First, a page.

At Riverview Therapy, the first session is an assessment in which the parents are invited to attend.  This helps the parent and adolescent to feel comfortable. The parent is able to meet the therapist and knows what questions are asked, the adolescent has some comfort of the parent being present, and the therapist is able to “get the big picture” hearing from both the child and the parent at the same time.

Note that confidentiality in the state of Wisconsin is guaranteed to adolescents age 14 and older. Their therapeutic record is secure as well as communication about their care.  Parents are not allowed to review the record without the consent of the adolescent. However, rest assured, if there is information relayed in therapy that might be a detriment to the adolescent’s wellbeing, the therapist will work with the adolescent to disclose this information to the parent, and if the adolescent agrees, the therapist will assist with the disclosure.

Furthermore, there are exceptions to confidentiality.  If an adolescent client is assessed to be suicidal or homicidal then confidentiality must be broken in order to protect the teen or others. Typically, the parents are the first to be informed as they are the first avenue for protection.  Together, parents and the therapist work to establish a safety plan.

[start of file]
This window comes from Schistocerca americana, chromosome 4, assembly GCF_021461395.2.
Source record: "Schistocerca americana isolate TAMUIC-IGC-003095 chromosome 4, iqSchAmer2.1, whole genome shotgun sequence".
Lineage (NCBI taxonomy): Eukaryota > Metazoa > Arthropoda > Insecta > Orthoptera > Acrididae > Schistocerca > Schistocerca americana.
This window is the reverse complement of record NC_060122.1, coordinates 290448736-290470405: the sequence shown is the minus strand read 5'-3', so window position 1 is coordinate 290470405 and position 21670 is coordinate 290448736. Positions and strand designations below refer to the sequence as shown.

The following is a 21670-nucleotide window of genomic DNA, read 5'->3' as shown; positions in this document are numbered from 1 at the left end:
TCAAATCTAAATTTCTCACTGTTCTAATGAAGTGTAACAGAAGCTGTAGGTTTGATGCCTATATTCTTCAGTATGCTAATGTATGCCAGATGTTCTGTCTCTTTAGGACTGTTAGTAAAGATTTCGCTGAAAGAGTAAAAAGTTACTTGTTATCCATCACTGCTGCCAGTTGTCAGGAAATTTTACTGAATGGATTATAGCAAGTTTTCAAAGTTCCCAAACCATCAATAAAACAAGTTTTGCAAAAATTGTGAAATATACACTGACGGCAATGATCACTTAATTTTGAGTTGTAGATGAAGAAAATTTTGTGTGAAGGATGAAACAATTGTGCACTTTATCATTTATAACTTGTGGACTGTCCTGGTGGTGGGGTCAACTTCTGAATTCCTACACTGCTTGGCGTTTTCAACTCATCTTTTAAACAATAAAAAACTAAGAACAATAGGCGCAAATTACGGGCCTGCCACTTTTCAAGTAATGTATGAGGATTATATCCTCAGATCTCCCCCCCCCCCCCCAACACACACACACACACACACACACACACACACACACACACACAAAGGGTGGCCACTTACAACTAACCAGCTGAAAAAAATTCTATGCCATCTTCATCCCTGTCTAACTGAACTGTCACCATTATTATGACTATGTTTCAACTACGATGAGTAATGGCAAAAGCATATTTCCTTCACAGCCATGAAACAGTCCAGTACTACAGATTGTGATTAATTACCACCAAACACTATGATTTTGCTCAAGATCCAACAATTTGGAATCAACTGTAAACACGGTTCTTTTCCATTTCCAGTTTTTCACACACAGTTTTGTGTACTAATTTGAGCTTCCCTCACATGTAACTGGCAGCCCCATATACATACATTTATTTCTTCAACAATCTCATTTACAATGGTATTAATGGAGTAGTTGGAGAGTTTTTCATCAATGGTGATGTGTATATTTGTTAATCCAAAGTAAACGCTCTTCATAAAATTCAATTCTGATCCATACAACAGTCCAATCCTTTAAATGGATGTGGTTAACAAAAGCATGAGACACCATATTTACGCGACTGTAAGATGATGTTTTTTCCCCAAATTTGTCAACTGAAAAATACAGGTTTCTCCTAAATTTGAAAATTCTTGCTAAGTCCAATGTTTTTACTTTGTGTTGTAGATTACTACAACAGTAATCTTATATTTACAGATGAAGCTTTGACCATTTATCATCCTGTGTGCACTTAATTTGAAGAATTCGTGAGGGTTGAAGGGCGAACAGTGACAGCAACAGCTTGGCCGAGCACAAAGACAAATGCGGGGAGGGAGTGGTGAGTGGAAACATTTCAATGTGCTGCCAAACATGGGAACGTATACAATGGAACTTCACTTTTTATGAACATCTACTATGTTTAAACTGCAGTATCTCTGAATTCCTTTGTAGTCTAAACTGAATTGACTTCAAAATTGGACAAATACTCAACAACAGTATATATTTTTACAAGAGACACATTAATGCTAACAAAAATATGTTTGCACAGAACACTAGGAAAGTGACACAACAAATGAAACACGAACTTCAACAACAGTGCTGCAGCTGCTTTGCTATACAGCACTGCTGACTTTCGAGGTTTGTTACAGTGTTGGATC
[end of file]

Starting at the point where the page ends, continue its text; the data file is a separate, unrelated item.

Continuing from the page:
Length of Treatment in Adolescent Therapy

It is difficult to predict the length of time an adolescent is in need of treatment, as individual needs vary. Therapy has a beginning, middle, and an end.  Therapy, especially for an adolescent, is not drawn out and prolonged for years.

It is important that by the end of therapy an adolescent client in general feels better, is able to identify and manage problems, and completes therapy feeling that they are able to manage life challenges. It is at this point that therapy is ended with the assurance that should another stumbling block arise they are always welcome to return to therapy.

Change and Growth

In summary, adolescence is a time of great change and growth. There will undoubtedly be days or periods of time in which life struggles require a listening ear and gentle guidance. Therapy can be a positive and rewarding experience as an adolescent learns to understand themselves emotionally, cognitively and socially.